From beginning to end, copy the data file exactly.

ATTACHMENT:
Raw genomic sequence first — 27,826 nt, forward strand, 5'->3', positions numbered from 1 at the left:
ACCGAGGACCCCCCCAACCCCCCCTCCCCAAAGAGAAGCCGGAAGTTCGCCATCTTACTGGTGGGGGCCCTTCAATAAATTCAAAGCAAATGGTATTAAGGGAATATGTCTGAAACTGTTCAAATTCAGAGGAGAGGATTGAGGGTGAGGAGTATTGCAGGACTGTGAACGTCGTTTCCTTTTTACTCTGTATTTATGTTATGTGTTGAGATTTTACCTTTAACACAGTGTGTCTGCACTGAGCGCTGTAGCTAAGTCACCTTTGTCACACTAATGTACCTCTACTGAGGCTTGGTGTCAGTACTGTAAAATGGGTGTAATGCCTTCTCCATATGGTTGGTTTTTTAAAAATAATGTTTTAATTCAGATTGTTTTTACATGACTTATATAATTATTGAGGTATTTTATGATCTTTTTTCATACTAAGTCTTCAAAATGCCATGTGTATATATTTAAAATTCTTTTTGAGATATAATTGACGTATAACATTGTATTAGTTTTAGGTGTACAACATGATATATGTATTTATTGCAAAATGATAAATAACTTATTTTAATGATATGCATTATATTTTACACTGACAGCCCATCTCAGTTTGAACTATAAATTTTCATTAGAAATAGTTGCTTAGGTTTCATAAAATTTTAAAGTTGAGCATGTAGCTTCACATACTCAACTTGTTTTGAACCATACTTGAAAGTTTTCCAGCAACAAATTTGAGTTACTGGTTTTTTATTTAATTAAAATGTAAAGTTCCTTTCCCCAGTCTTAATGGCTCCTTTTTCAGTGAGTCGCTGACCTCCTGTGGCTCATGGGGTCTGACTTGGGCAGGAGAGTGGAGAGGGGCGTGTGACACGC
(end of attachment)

Raw genomic sequence first — 27,826 nt, forward strand, 5'->3', positions numbered from 1 at the left:
ACCGAGGACCCCCCCAACCCCCCCTCCCCAAAGAGAAGCCGGAAGTTCGCCATCTTACTGGTGGGGGCCCTTCAATAAATTCAAAGCAAATGGTATTAAGGGAATATGTCTGAAACTGTTCAAATTCAGAGGAGAGGATTGAGGGTGAGGAGTATTGCAGGACTGTGAACGTCGTTTCCTTTTTACTCTGTATTTATGTTATGTGTTGAGATTTTACCTTTAACACAGTGTGTCTGCACTGAGCGCTGTAGCTAAGTCACCTTTGTCACACTAATGTACCTCTACTGAGGCTTGGTGTCAGTACTGTAAAATGGGTGTAATGCCTTCTCCATATGGTTGGTTTTTTAAAAATAATGTTTTAATTCAGATTGTTTTTACATGACTTATATAATTATTGAGGTATTTTATGATCTTTTTTCATACTAAGTCTTCAAAATGCCATGTGTATATATTTAAAATTCTTTTTGAGATATAATTGACGTATAACATTGTATTAGTTTTAGGTGTACAACATGATATATGTATTTATTGCAAAATGATAAATAACTTATTTTAATGATATGCATTATATTTTACACTGACAGCCCATCTCAGTTTGAACTATAAATTTTCATTAGAAATAGTTGCTTAGGTTTCATAAAATTTTAAAGTTGAGCATGTAGCTTCACATACTCAACTTGTTTTGAACCATACTTGAAAGTTTTCCAGCAACAAATTTGAGTTACTGGTTTTTTATTTAATTAAAATGTAAAGTTCCTTTCCCCAGTCTTAATGGCTCCTTTTTCAGTGAGTCGCTGACCTCCTGTGGCTCATGGGGTCTGACTTGGGCAGGAGAGTGGAGAGGGGCGTGTGACACGC